A MICROLIGHT pilot escaped without serious injury after his plane crashed into the Cleddau River last night.

The lightweight plane crashed into the Haven at around 5.30pm, narrowly avoiding overhead power lines.

Emergency services launched a rapid response after receiving a call from Jamie Boha, who saw the incident unfold.

“He saw the microlight hit the water and flip over at least once as it went in,” said Alastair Pollard, of Rudders Boatyard in Burton.

“Miraculously the pilot still looked to be afloat, although by now there was no sign of the microlight.”

As Angle lifeboat and range safety vessel Smit Merrion - based in Neyland – were dispatched by the coastguard, Mr Pollard also went out on his inflatable rib to see if he could help.

Two men who had been fishing from their boat also made their way to the area.

“I reached the pilot just as he was pulling himself out the water on the other side of the Milford Haven waterway opposite our boatyard and moorings,” said Mr Pollard.

“Although clearly shaken from the impact, the pilot had the wherewithal to pull one of his gloves off after he went down in order to release his buckle and swim free.

“The microlight had then started to sink so the pilot sensibly ditched his aircraft and helmet and made a swim for the shore, albeit in a heavy flying suit with lots of warm but heavy clothing underneath.

“Fortunately the pilot was clearly a competent swimmer and although he had probably been in the water and swimming for the shore in these cold tidal winter waters for about 15 minutes, he had made it.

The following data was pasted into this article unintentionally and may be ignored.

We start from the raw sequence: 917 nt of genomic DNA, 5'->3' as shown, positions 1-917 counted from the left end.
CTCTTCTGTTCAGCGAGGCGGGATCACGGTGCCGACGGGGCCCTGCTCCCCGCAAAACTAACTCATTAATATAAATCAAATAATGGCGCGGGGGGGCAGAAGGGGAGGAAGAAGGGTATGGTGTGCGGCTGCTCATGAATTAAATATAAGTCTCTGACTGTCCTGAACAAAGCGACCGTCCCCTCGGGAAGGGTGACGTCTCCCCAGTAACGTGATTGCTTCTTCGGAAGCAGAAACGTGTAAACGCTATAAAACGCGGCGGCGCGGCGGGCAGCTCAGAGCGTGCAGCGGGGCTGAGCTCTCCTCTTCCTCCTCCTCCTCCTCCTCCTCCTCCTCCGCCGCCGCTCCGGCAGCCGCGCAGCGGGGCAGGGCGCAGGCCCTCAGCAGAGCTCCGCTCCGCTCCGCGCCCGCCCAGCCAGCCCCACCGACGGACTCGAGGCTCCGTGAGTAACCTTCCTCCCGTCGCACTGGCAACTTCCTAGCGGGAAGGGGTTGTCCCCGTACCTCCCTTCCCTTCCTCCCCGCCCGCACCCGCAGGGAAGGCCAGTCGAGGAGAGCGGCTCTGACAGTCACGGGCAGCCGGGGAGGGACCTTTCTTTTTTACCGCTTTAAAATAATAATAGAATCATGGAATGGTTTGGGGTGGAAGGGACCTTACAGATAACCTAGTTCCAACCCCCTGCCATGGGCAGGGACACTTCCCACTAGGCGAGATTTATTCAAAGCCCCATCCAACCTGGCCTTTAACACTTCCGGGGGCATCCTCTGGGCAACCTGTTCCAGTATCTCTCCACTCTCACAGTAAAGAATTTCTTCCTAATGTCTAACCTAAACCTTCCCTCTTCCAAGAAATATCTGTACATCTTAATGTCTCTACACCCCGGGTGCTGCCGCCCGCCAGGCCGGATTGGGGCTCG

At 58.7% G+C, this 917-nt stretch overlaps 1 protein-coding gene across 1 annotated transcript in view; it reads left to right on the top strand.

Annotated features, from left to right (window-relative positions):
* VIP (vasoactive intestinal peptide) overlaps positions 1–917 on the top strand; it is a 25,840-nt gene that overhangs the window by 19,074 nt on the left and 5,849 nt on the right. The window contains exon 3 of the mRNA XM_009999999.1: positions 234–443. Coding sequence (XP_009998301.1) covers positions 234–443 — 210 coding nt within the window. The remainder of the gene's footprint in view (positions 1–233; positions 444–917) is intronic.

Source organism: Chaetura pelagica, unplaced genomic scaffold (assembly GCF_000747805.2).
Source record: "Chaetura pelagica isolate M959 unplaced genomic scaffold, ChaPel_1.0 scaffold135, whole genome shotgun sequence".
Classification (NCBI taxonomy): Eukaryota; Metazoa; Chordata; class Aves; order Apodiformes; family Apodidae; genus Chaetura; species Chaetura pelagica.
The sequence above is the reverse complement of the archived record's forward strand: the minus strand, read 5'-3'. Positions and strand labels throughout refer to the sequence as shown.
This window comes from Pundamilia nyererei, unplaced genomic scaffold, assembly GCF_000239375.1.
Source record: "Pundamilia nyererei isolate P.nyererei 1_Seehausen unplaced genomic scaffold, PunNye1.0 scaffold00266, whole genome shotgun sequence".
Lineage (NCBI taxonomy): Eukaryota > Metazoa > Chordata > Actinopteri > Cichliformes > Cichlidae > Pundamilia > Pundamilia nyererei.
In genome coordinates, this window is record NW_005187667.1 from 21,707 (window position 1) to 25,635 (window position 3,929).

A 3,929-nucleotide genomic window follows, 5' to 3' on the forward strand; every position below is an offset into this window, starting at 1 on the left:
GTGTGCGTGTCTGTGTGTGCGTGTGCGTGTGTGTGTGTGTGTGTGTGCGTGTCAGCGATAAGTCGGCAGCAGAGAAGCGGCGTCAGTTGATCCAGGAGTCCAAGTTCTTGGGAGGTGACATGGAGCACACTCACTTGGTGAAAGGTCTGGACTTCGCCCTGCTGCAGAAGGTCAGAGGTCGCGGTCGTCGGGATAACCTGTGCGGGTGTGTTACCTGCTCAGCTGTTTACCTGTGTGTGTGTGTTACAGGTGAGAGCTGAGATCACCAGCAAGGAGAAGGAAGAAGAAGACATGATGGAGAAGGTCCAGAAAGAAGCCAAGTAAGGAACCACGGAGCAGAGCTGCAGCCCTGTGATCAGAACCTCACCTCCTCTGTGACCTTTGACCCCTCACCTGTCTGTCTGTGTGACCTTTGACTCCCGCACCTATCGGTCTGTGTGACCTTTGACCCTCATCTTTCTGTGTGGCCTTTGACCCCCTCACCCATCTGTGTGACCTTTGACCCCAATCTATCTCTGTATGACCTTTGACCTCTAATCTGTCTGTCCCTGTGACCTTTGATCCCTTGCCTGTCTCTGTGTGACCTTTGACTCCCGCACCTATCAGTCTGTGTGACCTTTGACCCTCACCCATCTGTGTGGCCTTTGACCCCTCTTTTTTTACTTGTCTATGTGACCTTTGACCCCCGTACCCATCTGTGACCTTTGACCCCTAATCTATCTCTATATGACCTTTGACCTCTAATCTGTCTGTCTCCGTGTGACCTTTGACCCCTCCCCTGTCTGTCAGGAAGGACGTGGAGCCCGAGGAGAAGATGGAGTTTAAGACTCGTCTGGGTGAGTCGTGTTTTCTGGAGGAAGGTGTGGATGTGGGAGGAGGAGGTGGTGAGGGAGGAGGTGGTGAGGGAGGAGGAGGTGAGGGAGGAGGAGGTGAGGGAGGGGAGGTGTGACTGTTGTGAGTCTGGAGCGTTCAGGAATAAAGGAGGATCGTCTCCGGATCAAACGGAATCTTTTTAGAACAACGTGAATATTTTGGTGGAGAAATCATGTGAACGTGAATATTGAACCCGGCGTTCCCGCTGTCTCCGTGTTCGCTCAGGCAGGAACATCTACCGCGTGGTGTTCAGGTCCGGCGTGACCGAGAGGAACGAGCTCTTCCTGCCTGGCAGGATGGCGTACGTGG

“He was just clambering ashore as I reached him, slightly hypothermic and soaked to the skin, but still in good humour and pleased to be alive.

“It seems the setting sun had blinded him and he had desperately wanted to avoid the power lines.”

The pilot was taken back to the boatyard and given a hot shower, and Mr Pollard lent him some dry clothes.

Coastguard medics, police, ambulance and relatives arrived by road, and the pilot was then taken to hospital for further checks.

Mr Pollard said the response from emergency services was “truly reassuring”.

Milford Mercury:

“I have to say all credit has to go to our Coastguard, Police, RNLI and Port Authority services who really seem to be able to respond well in such a situation,” he said.

“I was fortunate enough to have been alerted by various friends and customers and be right on the spot when all this happened but just as I was bringing the pilot back to warm him up at our place, the coastguard/range vessel arrived, closely followed by a leisure boat that had also presumably responded to a CH16 emergency, the Police Boat and the Port Authority boat - all within literally minutes of one another.

“It was truly reassuring to know what everyone is capable of around here when we truly need them.”

Coastguard teams left the scene at around 6.50pm.

The Air Accidents Investigation Branch has been informed of the incident.